The Chicago area and northwest Indiana are under a winter storm warning until Friday night.On Thursday night, the heaviest bands of snow were out to the west and northwest, but when it's all said and done, the most snow was likely to fall in the south and east. By noon Friday it was predicted that the far northern suburbs would see four inches, the city and west would see six inches, and the south and east parts of Chicagoland would accumulate up to nine inches of snow. Chicago's salt truck drivers were going to be re-clearing many spots throughout the night because they've got to try to clear all the main thoroughfares. Residents who have to clear their sidewalks and driveways will have one big job ahead of them Friday morning. Shoveling while the snow is still falling means you're likely to be back out before long. But they needed to clear the entrance to one theater for Thursday night's show. The show must go on, as they say. "We're working as a tag team right now to try to keep ahead of it, you know. It's coming down, though," said Guy Van Swearingen, Red Orchid theater, 1500 N. Wells, Chicago. City salt and plow trucks are getting a workout. They've got all available drivers and equipment on the streets. And they're expecting to work around the clock. The snow was falling steadily with no end in sight. That's good news for kids on sleds at Cricket Hill, but bad news for commuters, like Tessa McCain, who's trying to get a jump on getting to work Friday morning, scraping her car the night before. "I'm ready for summer. This next storm will be the one that really makes me want summer," she said. City officials say the salt trucks are probably only going to be able to hit the main streets Thursday night. The side streets, they say, will likely have to wait until sometime later Friday.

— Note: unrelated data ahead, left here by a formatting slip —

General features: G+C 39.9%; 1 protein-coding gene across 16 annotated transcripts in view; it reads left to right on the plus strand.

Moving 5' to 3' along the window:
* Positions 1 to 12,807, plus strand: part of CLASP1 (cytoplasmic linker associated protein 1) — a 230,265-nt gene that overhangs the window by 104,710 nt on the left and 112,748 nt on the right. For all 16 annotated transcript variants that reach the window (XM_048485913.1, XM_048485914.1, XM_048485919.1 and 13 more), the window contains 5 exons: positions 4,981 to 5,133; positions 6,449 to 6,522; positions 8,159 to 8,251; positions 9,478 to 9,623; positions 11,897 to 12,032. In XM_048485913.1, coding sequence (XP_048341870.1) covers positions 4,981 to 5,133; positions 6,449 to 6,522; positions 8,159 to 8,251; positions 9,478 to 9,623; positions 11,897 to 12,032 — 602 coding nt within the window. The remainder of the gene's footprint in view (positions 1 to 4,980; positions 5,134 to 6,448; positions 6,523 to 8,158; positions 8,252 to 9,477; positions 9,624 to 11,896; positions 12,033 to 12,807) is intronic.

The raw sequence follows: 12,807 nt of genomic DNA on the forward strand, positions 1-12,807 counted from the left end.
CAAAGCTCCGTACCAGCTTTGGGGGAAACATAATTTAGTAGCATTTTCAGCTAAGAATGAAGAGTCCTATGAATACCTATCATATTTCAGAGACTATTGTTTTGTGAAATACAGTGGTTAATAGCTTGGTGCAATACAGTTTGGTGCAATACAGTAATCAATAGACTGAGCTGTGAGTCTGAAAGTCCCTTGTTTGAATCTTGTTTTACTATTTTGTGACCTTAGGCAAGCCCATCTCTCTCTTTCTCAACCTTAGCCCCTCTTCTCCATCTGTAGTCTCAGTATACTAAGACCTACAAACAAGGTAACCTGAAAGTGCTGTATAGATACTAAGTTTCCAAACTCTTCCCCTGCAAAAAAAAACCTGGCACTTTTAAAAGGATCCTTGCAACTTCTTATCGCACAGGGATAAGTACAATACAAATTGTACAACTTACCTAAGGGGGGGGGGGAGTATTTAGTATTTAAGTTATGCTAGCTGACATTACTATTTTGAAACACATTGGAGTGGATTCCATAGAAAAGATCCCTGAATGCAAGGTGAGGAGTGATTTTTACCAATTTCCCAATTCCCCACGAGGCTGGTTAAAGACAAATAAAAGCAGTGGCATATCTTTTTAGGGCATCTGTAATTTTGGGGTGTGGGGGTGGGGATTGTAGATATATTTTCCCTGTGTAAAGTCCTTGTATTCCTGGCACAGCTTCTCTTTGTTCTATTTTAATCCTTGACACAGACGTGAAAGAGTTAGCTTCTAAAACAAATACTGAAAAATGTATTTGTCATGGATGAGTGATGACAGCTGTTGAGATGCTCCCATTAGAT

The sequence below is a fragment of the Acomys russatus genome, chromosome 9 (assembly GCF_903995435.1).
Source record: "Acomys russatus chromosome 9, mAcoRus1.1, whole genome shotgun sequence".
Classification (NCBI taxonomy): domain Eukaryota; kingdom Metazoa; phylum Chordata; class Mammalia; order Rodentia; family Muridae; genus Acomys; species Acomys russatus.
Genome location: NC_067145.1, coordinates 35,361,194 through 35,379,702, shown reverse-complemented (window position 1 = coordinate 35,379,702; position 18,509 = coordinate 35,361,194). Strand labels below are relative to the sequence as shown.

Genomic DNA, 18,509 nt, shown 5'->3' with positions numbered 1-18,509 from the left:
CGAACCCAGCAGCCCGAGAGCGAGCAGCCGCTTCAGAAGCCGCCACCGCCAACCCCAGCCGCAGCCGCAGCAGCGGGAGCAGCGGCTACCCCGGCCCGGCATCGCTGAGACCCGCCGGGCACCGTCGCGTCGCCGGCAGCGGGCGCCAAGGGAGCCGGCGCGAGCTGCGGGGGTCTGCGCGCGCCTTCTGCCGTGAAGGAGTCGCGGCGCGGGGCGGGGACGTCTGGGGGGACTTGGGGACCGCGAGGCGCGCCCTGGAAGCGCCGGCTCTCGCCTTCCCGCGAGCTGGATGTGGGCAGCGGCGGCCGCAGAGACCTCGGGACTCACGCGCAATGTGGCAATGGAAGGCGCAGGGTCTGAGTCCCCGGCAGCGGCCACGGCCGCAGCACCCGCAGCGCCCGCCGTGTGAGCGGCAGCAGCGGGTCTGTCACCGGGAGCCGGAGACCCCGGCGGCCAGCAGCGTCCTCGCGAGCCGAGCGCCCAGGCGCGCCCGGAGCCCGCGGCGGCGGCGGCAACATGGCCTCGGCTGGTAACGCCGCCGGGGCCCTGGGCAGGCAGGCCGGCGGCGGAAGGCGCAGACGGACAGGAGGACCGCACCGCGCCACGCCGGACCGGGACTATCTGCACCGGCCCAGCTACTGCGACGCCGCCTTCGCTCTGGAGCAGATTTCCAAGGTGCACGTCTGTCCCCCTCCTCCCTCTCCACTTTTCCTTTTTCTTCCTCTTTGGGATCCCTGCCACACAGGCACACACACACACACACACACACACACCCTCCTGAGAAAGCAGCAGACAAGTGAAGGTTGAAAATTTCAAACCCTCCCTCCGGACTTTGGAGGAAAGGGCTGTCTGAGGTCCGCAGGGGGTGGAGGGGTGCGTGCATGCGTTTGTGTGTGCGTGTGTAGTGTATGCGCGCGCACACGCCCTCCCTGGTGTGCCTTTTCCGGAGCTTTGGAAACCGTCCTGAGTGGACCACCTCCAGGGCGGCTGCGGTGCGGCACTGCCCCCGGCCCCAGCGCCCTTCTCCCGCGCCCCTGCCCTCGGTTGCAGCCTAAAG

The CTA reminded riders that public transit may be slow due to inclimate weather.